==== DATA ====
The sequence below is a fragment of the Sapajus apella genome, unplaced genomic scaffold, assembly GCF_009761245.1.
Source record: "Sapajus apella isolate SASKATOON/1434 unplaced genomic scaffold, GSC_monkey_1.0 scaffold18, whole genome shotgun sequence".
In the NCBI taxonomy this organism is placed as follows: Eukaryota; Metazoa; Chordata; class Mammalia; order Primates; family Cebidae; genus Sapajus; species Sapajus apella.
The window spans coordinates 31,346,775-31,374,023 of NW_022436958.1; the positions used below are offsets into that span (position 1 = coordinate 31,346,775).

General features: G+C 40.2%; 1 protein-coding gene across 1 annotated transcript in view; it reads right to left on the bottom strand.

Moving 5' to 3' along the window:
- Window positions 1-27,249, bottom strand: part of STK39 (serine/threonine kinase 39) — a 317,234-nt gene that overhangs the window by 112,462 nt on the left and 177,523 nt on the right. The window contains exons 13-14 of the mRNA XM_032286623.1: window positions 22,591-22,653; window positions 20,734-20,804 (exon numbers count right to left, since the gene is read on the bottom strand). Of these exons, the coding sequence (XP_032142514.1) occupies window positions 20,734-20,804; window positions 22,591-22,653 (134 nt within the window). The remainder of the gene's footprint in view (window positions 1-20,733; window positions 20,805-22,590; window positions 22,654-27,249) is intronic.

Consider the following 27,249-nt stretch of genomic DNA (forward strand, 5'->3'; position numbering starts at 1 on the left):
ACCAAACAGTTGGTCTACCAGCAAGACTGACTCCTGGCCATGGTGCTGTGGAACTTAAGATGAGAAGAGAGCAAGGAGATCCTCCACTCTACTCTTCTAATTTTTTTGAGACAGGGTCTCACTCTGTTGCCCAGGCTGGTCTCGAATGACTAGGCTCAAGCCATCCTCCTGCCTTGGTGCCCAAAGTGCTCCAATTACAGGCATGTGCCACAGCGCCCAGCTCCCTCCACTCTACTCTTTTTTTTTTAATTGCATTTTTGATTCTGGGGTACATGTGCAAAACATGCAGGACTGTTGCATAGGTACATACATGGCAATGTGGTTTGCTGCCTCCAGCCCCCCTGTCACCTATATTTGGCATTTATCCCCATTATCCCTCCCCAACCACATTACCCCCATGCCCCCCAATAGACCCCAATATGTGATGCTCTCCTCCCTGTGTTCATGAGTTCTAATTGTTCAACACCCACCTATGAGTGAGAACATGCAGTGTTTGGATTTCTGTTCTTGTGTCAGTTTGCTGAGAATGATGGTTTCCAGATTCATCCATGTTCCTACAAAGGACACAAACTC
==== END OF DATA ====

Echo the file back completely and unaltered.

The sequence below is a fragment of the Sapajus apella genome, unplaced genomic scaffold, assembly GCF_009761245.1.
Source record: "Sapajus apella isolate SASKATOON/1434 unplaced genomic scaffold, GSC_monkey_1.0 scaffold18, whole genome shotgun sequence".
In the NCBI taxonomy this organism is placed as follows: Eukaryota; Metazoa; Chordata; class Mammalia; order Primates; family Cebidae; genus Sapajus; species Sapajus apella.
The window spans coordinates 31,346,775-31,374,023 of NW_022436958.1; the positions used below are offsets into that span (position 1 = coordinate 31,346,775).

General features: G+C 40.2%; 1 protein-coding gene across 1 annotated transcript in view; it reads right to left on the bottom strand.

Moving 5' to 3' along the window:
- Window positions 1-27,249, bottom strand: part of STK39 (serine/threonine kinase 39) — a 317,234-nt gene that overhangs the window by 112,462 nt on the left and 177,523 nt on the right. The window contains exons 13-14 of the mRNA XM_032286623.1: window positions 22,591-22,653; window positions 20,734-20,804 (exon numbers count right to left, since the gene is read on the bottom strand). Of these exons, the coding sequence (XP_032142514.1) occupies window positions 20,734-20,804; window positions 22,591-22,653 (134 nt within the window). The remainder of the gene's footprint in view (window positions 1-20,733; window positions 20,805-22,590; window positions 22,654-27,249) is intronic.

Consider the following 27,249-nt stretch of genomic DNA (forward strand, 5'->3'; position numbering starts at 1 on the left):
ACCAAACAGTTGGTCTACCAGCAAGACTGACTCCTGGCCATGGTGCTGTGGAACTTAAGATGAGAAGAGAGCAAGGAGATCCTCCACTCTACTCTTCTAATTTTTTTGAGACAGGGTCTCACTCTGTTGCCCAGGCTGGTCTCGAATGACTAGGCTCAAGCCATCCTCCTGCCTTGGTGCCCAAAGTGCTCCAATTACAGGCATGTGCCACAGCGCCCAGCTCCCTCCACTCTACTCTTTTTTTTTTAATTGCATTTTTGATTCTGGGGTACATGTGCAAAACATGCAGGACTGTTGCATAGGTACATACATGGCAATGTGGTTTGCTGCCTCCAGCCCCCCTGTCACCTATATTTGGCATTTATCCCCATTATCCCTCCCCAACCACATTACCCCCATGCCCCCCAATAGACCCCAATATGTGATGCTCTCCTCCCTGTGTTCATGAGTTCTAATTGTTCAACACCCACCTATGAGTGAGAACATGCAGTGTTTGGATTTCTGTTCTTGTGTCAGTTTGCTGAGAATGATGGTTTCCAGATTCATCCATGTTCCTACAAAGGACACAAACTC